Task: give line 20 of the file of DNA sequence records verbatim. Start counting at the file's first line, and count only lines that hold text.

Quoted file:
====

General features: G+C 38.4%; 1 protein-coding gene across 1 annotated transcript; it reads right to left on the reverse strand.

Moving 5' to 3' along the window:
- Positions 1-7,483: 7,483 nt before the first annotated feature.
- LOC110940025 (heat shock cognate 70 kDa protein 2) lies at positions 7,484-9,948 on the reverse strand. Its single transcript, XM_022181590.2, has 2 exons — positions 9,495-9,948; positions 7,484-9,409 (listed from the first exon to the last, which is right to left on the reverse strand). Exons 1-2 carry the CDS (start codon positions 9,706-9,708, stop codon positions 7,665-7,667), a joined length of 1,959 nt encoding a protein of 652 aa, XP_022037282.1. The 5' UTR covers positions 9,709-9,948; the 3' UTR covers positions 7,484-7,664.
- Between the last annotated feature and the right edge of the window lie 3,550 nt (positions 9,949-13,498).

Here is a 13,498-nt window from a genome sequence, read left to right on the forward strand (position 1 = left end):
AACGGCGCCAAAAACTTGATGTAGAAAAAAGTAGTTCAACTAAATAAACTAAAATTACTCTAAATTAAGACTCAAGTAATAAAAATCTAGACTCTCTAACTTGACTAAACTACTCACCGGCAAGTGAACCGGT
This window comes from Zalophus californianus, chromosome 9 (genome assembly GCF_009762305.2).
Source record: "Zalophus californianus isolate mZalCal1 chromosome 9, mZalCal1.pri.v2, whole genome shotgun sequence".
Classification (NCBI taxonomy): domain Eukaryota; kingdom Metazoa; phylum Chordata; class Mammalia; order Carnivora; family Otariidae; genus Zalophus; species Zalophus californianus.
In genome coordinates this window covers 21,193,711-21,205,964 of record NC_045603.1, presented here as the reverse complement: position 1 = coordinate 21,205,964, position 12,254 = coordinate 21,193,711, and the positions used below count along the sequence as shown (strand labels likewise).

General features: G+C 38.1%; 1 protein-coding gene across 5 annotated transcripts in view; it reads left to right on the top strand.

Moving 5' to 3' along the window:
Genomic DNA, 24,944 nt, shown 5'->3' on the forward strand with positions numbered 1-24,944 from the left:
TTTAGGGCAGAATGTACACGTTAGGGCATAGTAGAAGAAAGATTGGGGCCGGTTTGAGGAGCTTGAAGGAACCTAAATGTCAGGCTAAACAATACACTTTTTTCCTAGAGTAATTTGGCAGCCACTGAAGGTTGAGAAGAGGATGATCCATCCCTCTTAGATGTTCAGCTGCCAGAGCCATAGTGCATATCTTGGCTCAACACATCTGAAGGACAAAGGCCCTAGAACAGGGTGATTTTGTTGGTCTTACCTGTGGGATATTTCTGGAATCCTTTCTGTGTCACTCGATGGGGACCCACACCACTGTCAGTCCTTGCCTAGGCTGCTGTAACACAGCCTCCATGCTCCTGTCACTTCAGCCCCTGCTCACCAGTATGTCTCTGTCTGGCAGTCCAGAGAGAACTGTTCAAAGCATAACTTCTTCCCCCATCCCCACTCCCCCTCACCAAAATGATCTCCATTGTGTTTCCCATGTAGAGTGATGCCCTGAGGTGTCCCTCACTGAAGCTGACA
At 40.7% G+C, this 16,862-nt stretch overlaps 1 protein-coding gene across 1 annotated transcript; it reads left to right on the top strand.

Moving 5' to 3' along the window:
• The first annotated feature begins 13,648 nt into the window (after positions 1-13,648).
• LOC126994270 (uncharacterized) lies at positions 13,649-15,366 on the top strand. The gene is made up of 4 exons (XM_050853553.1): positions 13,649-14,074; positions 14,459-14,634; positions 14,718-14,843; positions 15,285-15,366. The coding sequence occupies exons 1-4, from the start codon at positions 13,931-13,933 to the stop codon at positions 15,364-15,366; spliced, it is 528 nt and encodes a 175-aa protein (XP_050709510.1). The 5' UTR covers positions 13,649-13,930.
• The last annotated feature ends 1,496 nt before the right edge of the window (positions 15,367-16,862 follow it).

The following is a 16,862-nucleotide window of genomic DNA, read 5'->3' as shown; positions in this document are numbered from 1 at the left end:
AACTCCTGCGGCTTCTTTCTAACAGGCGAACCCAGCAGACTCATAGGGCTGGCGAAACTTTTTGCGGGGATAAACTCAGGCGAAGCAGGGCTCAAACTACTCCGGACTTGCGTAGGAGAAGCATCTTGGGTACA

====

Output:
• The last annotated feature ends 1,496 nt before the right edge of the window (positions 15,367-16,862 follow it).